FCC broadband czar defends national plan
Blair Levin says unreleased broadband plan will meet all Congressional mandates
Computerworld - The chief author of the National Broadband Plan yesterday defended it against recent attacks that it is overly broad, ambitious and unfeasible, and said he is confident the final version set for release March 17 will meet the enormous mandate set by Congress.
"The priorities set [by Congress for the plan] were broad in scope," said Blair Levin, executive director of the Omnibus Broadband Initiative created last year by the Federal Communications Commission. "It may be the broadest mandate any agency has ever gotten from Congress."
While the plan is not finalized, various specific pieces of it have been released by FCC officials in recent days, including one that asks TV broadcasters to voluntarily provide unused airwaves, or spectrum, for wireless broadband Internet uses. The broadcasters would share any profits gained from broadband use on the donated airwaves.
The plan also calls on Congress to spend up to $16 billion to create radio interoperability among emergency responders and suggests that another $9 billion be spent to extend fast Internet connections to rural areas.
In a wide-ranging telephone interview with Computerworld, Levin agreed that the plan is inherently broad, including three U.S. priorities for broadband deployment: bolstering the economic infrastructure of the country; spurring broadband innovation and investment; and bringing access to broadband technology to everyone in the U.S., including the 92 million people in the country now without access to high performance Internet connections.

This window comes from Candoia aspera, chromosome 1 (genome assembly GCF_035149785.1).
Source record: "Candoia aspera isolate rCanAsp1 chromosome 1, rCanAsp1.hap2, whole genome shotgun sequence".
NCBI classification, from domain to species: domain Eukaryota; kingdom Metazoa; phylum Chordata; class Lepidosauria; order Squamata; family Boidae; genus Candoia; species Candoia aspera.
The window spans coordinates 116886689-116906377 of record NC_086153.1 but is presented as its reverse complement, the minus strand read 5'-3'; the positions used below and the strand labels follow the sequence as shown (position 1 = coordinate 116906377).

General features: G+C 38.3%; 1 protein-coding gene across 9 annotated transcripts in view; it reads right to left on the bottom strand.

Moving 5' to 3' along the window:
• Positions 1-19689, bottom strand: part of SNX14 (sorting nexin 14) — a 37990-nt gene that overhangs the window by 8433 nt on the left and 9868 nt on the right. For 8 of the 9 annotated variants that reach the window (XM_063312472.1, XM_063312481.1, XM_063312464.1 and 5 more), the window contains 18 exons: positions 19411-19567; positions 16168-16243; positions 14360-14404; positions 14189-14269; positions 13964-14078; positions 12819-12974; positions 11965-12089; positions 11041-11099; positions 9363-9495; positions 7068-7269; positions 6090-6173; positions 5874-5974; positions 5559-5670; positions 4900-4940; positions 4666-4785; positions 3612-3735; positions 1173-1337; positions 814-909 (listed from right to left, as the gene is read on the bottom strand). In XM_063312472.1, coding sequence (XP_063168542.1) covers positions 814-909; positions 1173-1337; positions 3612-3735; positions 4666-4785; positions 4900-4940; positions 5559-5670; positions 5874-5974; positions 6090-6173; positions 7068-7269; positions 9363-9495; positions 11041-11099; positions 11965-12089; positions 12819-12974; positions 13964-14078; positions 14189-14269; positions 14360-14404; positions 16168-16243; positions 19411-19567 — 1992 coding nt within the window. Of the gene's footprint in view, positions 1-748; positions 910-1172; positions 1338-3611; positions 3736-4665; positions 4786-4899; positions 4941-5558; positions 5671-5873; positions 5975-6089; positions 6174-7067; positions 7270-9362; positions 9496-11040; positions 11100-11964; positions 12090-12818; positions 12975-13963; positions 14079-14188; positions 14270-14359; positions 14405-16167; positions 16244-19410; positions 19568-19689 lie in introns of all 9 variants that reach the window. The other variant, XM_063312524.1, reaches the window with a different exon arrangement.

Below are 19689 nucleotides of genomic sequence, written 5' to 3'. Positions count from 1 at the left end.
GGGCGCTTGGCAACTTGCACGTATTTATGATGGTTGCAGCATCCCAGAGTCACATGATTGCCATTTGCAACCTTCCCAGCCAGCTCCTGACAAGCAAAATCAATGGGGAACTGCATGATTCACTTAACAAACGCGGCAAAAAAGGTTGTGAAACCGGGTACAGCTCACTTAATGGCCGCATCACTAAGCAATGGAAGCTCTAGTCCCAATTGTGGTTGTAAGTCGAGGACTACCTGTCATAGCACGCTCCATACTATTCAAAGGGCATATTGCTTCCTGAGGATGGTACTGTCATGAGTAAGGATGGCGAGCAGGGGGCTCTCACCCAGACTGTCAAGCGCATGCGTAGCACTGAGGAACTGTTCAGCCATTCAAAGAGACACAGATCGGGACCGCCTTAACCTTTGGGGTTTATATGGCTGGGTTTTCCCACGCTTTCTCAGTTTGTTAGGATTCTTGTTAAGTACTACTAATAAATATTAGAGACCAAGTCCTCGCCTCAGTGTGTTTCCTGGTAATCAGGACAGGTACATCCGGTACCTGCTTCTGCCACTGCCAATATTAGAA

"Most of the publicity about the plan has focused on getting more spectrum but a major concern of ours is using mobile applications for public safety, healthcare ... and general innovation in the economy," he said.
The American Recovery and Reinvestment Act of 2009 directed the FCC to create the broadband plan. The Act required that the plan meet lofty goals of offering a way for all Americans to have access to broadband, and including strategies for using broadband services to advance national priorities such as energy independence and efficiency, education, job creation and entrepreneurial activity.
US. Rep. Edward Markey, D-Mass., authored the Recovery Act's broadband plan and has been the principal sponsor of the Internet Freedom Preservation Act legislation still before Congress.
Markey issued a statement in mid-February saying he was "heartened" after getting a preview of the Broadband Plan.
Levin, a chief of staff of the FCC in the mid-1990s, was named broadband czar in mid-2009 following the installation of Julius Genachowski as FCC chairman. The National Broadband Plan is already being called Genachowski's National Broadband Plan. Input from the five FCC commissioners has been solicited, though approval of it does not require their vote.
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